Existing Member?

Many Adventures of a Nomadic Poet A young poet with Asperger's makes travel his passion, and away he goes...

34 hours across the Andes

PERU | Wednesday, 2 January 2008 | Views [1083]

Today was the beginning of an extraordinary bus journey from Huancayo to Cuzco: 34 hours in total with most of it along the sides of mountains! At 7:30, the bus ride was underway. With the exception of me, Andres, and the couple from France, it was all locals. I gave a piece of gum to a local boy who was maybe 12 or so, and he liked it. I enjoy sharing food that I bring from home with the locals. As we began the drive, the ride was bumpy and I slept for a short while, but when I awoke it was a whole different story, and I was awoken because the bus filled up and I had fallen asleep across two seats; you have to be prepared for that sometimes. The Andean landscape is so dramatic!

These are beautiful mountains that I could write a thousand poems about. For a good portion of the journey, we were driving on the side of the mountain along a mighty, muddy river. The landscape is ultimately beautiful and I could spend a lot of time here! There was a couple sitting behind me speaking Quechua: an indigenous language that’s widely spoken by Andean people in Peru and Bolivia. They were dressed very creatively and they allowed me to take their photo. I should try to learn a few Quechua words before going back home. I kept snapping photo after photo while admiring the world’s longest mountain range. Mr. Hanley emailed me last night telling me that the Andes have the highest relief of any mountain range. A disadvantage about this bus is that there are no bathrooms, so it was a good thing I didn’t drink a lot of water this morning. At about 1:00, we stopped at a small restaurant right in the middle of a mountain pass. I sat with my new friends and ate trout, French fries, and rice for only 7 soles ($2.33). However, they cook the trout whole with the head and everything (of course I cut off the head). While eating, I shared travel stories from Australia and my other trips. I love it all so much that I can’t stop talking about it! It’s no wonder why my co-workers pick on me! After a half hour, we were ready to continue the journey although Ayacucho was still very far away. I was enjoying every moment of driving through the Andes while snapping many photos. The saddest part of the journey is when we saw a bus that had fallen on its side. Hopefully nobody was hurt, but I did see a lot of people sitting on the side of the road. Another thing I admire out here is the mud brick buildings. They take a lot of time and effort to build. Up the road we dropped some people off and a police officer humorously pointed out that I was a gringo, probably because there are almost none in these parts of the country. I yelled to him about the bus wreck we saw, but he seemed to know about it. It’s important out here to watch your driving, especially if you’re on the sides of mountains. We drove through another small Andean town and we reached Ayacucho at 4:30.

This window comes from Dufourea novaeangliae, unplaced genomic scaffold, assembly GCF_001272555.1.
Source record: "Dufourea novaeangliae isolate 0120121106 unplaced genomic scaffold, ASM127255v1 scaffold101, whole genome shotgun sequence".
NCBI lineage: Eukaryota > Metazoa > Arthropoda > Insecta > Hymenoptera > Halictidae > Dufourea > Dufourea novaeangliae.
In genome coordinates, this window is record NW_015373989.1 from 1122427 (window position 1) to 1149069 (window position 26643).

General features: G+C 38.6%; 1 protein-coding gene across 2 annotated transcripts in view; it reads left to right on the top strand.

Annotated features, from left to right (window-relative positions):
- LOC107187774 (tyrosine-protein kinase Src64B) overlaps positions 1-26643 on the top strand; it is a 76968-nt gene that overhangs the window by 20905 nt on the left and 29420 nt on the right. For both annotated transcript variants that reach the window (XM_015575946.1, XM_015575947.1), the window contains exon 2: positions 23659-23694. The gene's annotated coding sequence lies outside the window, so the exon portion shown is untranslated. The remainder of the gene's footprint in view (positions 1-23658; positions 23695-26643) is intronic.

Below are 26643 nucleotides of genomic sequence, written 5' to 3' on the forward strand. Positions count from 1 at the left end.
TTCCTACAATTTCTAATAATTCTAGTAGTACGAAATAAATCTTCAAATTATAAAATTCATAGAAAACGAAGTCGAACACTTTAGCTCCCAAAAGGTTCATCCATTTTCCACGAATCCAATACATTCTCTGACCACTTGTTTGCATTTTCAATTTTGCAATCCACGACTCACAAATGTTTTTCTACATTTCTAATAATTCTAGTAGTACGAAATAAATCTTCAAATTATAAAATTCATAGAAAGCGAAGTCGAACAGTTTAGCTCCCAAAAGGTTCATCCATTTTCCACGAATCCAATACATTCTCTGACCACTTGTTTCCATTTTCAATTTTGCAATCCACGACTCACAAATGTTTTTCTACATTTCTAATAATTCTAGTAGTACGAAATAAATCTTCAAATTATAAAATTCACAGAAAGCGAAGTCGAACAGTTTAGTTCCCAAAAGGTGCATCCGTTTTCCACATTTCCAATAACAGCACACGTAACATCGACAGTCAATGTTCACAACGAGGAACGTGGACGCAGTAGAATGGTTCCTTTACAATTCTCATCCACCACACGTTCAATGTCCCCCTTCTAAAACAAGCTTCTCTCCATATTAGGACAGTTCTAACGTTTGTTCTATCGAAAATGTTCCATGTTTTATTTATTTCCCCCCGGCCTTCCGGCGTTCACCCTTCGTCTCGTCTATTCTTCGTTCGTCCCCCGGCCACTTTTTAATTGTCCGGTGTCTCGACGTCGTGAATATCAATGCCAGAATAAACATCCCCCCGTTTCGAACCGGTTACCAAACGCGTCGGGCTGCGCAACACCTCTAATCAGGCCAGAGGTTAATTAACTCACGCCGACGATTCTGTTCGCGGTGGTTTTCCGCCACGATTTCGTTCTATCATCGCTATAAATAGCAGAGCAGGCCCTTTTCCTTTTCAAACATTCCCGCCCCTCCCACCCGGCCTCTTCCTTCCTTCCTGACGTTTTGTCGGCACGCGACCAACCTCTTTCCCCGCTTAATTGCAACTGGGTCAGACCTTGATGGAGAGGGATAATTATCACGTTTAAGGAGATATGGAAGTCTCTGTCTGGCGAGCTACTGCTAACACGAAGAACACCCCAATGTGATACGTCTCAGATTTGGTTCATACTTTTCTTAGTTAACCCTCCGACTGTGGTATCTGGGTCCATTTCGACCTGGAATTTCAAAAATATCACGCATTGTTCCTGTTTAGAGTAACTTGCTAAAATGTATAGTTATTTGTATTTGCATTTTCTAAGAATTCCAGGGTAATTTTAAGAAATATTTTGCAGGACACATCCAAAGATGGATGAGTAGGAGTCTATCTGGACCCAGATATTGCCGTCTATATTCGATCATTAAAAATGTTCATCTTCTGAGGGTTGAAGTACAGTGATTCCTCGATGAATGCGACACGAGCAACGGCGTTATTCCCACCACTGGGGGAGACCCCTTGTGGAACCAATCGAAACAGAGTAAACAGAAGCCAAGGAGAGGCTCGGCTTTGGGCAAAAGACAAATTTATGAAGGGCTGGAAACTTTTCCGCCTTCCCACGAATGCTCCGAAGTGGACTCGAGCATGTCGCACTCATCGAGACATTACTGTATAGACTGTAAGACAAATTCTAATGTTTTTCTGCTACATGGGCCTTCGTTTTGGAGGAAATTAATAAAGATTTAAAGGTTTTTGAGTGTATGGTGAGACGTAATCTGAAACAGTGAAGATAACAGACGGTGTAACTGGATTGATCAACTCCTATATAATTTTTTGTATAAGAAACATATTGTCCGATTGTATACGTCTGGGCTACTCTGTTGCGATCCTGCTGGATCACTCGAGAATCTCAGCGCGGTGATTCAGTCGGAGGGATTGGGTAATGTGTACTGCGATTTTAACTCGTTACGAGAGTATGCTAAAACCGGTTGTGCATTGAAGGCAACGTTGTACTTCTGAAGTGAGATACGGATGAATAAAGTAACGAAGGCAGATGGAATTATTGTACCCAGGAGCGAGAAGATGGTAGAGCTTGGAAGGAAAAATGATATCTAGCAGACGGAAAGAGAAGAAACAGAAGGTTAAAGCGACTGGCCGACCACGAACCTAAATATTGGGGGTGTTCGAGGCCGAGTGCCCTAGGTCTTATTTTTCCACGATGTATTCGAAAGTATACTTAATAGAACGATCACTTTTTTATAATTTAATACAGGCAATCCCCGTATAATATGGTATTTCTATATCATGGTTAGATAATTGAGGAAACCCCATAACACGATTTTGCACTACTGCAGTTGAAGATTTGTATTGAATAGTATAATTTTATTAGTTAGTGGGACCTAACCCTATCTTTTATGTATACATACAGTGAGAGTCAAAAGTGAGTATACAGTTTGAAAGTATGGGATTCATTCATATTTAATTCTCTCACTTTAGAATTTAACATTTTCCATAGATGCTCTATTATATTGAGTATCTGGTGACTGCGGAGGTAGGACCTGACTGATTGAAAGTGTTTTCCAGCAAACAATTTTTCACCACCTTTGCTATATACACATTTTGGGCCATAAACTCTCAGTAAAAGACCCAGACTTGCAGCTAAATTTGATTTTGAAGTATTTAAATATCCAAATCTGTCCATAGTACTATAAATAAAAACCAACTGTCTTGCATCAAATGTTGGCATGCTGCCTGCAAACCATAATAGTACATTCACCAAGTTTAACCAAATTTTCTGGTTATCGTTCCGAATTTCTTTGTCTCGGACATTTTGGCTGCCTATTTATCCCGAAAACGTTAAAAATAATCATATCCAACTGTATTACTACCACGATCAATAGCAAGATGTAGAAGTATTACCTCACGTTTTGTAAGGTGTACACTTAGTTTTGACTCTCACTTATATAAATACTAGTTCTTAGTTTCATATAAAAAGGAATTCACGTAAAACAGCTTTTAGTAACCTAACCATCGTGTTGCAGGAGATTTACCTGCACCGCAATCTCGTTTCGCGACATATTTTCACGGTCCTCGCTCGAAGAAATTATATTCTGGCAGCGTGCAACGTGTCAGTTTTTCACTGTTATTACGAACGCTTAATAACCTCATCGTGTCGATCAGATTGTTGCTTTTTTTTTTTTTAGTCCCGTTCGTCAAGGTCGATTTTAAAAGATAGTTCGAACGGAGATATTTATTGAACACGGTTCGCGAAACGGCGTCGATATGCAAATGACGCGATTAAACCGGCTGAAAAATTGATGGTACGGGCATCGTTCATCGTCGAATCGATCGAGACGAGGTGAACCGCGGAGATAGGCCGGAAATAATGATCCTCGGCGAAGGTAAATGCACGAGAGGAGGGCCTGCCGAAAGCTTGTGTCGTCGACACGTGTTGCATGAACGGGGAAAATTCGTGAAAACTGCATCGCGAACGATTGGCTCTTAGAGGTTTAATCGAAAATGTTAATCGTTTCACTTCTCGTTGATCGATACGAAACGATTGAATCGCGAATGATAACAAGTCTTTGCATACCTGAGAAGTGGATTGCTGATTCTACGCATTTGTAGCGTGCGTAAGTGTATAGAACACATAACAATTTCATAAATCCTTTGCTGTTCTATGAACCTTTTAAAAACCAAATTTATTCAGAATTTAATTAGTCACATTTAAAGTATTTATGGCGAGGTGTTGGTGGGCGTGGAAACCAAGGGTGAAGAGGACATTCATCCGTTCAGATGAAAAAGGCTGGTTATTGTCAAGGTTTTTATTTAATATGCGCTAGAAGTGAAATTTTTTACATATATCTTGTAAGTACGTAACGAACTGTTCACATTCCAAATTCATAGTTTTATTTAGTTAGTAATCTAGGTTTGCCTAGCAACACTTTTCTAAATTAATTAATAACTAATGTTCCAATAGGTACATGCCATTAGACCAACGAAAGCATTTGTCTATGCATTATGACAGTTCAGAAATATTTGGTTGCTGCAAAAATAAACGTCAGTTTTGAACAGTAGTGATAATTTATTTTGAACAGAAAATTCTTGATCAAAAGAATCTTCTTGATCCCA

This journey was complete, but they longest leg of my journey had yet to begin. I said goodbye to Andres, Erika, and David, and I got their emails. I stopped at a food stand for a Red Bull and some Ritz crackers. A young man named Alexander was going on the same bus ride to Cuzco, so we decided on going to the bus terminal together. We took a moto-taxi, which looks like a little toy car. They are a lot of them in Ayacucho. The ticket was 30 soles and we had to come back in 1 ½ hours. I’ve spent more money here on transport than anything else, but it’s nowhere near as bad as in Iceland where a 6-hour bus ride cost $100. We then walked to an Internet café and I got an email from Nora. She told me that I shouldn’t be angry if people don’t email me but it’s very frustrating when I think of my friends all the time and they don’t seem to think of me. I always make sure to write my friends back. After a half hour, we walked over to this open-air market. They were selling clothes, movies, shoes, and everything you could think of. It was beginning to rain, so we decided to take a moto-taxi back to the bus terminal. We had to hang around for a bit, but at 6:40 we were on our way to Andahuaylas. The bus is a double-decker and Alexander and I got the privilege of sitting all the way in the front on the upper deck. One thing I can say about Alexander is that he asks a ton of questions, but he’s given me information about Cuzco. He’s worked as a tour guide, so he knows a lot about this place. It was dark and the roads were unpaved with a lot of it literally dug out on the sides of the mountains. One wrong move and we could have all been gone. After falling asleep for a short while, at about 10:00 I awoke when the bus got stuck in the mud. There was nothing I could do to help, but I had a chance to stretch my legs. It was freezing out and there were absolutely no lights around us. The stars looked beautiful! It was a wonderful feeling being high in the Andes at night. We were only stuck for about 15 minutes while people filled the mud with rocks to get the bus unstuck, but thankfully it wasn’t longer. I’m thankful that I chose to cross the Andes to get to Cuzco because I’ve seen more than I would from an airplane. I just relaxed as the Andean night had the energy. I occasionally pulled out my Nintendo DS or my Peru guidebook every now and then.